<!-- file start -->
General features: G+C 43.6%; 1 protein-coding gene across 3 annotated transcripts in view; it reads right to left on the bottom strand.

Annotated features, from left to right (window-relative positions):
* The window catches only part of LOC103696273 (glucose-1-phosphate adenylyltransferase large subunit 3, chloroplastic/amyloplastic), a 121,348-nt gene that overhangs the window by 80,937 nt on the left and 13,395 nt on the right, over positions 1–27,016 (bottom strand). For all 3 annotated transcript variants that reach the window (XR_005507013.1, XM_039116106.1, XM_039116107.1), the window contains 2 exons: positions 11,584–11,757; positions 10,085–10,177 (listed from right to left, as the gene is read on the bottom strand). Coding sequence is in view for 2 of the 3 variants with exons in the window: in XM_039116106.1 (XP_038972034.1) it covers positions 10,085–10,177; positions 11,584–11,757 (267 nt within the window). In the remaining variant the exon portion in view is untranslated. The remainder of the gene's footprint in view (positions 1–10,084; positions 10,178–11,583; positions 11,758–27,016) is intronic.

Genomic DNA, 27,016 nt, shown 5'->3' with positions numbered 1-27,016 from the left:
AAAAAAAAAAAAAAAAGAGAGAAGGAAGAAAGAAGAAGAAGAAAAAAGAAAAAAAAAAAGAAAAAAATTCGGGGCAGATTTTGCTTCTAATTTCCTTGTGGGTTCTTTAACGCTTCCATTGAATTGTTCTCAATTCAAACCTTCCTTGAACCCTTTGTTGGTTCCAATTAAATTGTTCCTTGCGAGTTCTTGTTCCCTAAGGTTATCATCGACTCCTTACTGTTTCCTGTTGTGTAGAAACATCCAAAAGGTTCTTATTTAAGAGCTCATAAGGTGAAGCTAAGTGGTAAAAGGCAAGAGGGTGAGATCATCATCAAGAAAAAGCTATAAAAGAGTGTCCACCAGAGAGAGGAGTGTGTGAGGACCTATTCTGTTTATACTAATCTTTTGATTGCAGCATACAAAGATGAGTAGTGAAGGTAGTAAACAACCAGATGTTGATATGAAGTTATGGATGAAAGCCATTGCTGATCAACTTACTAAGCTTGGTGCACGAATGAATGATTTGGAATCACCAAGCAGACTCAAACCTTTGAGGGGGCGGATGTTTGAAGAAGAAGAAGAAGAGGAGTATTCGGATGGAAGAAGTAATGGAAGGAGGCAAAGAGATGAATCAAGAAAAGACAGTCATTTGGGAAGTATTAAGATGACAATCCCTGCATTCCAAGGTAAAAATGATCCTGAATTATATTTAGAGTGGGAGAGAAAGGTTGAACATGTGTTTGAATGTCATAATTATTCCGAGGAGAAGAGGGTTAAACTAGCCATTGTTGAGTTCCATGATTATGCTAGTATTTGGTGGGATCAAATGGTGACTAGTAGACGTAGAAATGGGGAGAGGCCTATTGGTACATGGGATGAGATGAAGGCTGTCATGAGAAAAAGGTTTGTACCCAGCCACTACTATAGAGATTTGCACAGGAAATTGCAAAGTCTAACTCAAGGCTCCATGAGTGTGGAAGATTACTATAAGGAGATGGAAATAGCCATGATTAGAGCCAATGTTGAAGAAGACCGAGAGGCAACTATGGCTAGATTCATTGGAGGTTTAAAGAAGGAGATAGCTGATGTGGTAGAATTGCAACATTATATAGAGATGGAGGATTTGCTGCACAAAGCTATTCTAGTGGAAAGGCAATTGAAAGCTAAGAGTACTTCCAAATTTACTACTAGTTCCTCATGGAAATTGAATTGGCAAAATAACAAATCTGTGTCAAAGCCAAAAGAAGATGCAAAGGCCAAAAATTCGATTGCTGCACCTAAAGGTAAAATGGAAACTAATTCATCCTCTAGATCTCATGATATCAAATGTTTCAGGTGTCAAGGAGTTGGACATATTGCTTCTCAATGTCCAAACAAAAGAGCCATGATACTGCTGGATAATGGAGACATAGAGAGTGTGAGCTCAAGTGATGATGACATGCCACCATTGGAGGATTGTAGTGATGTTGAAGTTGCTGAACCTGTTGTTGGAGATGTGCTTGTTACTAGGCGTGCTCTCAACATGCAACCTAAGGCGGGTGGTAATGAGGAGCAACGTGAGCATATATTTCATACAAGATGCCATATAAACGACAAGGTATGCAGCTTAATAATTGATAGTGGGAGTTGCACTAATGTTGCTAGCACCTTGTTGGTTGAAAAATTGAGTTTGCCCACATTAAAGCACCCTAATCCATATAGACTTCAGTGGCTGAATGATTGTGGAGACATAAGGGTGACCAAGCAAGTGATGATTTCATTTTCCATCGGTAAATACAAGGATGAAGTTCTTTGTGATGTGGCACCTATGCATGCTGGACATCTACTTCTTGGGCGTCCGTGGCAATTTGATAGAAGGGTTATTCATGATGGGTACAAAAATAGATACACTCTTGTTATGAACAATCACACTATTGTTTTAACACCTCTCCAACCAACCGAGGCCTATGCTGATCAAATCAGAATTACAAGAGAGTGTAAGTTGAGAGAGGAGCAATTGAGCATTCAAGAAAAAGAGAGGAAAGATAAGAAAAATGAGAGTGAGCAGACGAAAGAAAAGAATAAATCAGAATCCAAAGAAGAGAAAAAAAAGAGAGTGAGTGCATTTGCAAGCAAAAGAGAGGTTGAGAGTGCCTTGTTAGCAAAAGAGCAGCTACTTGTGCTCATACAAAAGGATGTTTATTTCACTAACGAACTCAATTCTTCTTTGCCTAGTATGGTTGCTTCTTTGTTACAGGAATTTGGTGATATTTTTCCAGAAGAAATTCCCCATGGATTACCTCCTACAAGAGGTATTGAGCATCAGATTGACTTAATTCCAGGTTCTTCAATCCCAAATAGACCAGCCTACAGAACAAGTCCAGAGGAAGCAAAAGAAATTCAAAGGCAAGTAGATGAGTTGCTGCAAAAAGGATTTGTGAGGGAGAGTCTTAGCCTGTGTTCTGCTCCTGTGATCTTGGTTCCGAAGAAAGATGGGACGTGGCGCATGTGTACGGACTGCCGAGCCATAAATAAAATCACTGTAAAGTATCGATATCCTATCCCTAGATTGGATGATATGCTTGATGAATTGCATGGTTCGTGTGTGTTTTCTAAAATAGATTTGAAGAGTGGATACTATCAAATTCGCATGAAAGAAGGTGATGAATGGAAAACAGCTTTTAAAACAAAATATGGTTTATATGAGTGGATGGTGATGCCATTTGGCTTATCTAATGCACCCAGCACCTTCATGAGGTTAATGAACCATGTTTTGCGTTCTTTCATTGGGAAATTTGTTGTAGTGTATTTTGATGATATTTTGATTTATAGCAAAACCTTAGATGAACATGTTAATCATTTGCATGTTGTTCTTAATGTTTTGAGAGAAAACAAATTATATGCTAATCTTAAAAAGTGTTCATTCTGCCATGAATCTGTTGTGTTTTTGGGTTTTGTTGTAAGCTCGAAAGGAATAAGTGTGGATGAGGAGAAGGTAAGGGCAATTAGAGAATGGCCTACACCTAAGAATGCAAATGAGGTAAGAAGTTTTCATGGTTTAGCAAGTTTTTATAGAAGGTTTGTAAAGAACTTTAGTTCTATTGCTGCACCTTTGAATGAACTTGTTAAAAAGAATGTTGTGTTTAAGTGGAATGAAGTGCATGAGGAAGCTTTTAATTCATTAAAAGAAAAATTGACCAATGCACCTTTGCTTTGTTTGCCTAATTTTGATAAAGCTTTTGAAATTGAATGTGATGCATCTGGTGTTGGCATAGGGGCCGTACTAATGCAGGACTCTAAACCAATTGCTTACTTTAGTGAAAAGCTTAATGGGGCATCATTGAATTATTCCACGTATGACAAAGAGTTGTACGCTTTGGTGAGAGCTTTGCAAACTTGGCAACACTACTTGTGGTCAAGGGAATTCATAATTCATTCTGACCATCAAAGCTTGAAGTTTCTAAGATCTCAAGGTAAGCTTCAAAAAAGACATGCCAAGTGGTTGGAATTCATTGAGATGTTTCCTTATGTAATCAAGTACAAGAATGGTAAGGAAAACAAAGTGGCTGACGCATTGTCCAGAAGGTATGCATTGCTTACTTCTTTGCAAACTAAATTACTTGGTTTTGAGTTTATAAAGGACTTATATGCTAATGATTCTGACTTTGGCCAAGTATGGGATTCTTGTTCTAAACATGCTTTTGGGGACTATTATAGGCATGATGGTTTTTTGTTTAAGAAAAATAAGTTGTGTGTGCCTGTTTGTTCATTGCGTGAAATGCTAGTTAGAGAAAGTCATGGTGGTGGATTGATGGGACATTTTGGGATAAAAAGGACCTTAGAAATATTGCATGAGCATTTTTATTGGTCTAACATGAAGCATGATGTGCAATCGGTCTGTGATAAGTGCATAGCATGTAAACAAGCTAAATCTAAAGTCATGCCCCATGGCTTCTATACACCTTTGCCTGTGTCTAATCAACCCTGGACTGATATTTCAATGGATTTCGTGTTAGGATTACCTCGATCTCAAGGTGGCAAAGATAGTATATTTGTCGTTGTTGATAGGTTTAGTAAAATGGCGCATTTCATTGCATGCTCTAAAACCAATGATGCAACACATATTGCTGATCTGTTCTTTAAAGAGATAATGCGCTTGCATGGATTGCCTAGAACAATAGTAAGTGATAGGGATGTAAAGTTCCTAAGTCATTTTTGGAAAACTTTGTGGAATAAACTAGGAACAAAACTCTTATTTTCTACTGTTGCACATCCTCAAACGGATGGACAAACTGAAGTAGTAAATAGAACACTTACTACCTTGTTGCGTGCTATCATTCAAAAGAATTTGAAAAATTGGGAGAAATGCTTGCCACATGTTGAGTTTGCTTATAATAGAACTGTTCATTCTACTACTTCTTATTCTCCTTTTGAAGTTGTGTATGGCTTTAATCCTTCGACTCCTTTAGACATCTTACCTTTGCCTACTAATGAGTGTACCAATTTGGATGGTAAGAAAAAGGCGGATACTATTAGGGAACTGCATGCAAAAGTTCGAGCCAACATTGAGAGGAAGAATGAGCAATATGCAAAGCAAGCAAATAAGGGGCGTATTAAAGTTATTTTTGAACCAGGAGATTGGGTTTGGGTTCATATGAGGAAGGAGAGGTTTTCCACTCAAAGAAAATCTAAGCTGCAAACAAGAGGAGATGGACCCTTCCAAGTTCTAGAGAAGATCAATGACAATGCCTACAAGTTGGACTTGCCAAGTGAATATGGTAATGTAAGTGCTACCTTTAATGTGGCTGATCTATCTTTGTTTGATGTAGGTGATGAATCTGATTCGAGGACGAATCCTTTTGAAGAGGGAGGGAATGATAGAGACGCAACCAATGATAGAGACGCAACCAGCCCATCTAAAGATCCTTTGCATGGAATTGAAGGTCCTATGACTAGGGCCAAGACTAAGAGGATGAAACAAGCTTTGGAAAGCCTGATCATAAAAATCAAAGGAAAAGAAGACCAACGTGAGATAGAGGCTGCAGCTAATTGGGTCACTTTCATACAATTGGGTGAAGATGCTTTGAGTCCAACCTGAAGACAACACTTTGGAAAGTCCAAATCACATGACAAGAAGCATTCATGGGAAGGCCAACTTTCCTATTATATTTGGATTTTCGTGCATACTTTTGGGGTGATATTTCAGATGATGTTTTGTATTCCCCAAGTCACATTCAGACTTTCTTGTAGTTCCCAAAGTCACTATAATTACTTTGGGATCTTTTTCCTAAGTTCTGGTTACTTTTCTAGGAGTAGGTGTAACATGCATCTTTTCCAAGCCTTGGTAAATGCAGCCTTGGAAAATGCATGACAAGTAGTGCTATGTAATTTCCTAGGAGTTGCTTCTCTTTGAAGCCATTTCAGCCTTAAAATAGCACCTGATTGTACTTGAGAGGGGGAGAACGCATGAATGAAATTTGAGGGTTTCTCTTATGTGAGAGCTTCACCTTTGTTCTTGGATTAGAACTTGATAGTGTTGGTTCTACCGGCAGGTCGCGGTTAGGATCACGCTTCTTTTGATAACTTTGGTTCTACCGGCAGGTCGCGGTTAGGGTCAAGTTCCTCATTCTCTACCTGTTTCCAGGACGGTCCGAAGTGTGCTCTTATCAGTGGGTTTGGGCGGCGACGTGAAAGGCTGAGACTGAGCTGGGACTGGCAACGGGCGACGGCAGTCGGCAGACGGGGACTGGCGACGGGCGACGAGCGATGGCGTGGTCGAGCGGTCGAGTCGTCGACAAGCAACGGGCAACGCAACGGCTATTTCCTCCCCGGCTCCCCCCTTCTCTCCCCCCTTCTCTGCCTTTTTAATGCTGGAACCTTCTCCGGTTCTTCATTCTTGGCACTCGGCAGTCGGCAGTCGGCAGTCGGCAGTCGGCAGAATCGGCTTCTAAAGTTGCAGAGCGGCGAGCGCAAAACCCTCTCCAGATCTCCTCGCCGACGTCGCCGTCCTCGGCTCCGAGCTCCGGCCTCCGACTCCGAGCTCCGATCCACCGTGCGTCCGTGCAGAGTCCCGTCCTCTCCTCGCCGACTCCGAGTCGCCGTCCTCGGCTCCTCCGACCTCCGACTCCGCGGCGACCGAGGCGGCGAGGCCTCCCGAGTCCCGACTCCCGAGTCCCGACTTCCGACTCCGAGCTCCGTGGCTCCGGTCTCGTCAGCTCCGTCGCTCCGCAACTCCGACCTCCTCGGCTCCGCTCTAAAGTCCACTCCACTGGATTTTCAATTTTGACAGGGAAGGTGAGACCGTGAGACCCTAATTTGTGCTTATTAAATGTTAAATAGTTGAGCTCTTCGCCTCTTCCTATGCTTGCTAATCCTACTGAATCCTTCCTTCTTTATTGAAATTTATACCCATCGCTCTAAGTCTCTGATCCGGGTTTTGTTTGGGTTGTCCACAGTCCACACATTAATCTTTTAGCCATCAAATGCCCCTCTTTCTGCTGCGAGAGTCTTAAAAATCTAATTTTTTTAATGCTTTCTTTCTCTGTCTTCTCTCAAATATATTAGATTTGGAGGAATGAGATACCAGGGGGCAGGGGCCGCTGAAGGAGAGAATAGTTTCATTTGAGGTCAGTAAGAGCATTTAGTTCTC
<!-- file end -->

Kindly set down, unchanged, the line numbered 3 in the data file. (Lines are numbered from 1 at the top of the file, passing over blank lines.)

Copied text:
* The window catches only part of LOC103696273 (glucose-1-phosphate adenylyltransferase large subunit 3, chloroplastic/amyloplastic), a 121,348-nt gene that overhangs the window by 80,937 nt on the left and 13,395 nt on the right, over positions 1–27,016 (bottom strand). For all 3 annotated transcript variants that reach the window (XR_005507013.1, XM_039116106.1, XM_039116107.1), the window contains 2 exons: positions 11,584–11,757; positions 10,085–10,177 (listed from right to left, as the gene is read on the bottom strand). Coding sequence is in view for 2 of the 3 variants with exons in the window: in XM_039116106.1 (XP_038972034.1) it covers positions 10,085–10,177; positions 11,584–11,757 (267 nt within the window). In the remaining variant the exon portion in view is untranslated. The remainder of the gene's footprint in view (positions 1–10,084; positions 10,178–11,583; positions 11,758–27,016) is intronic.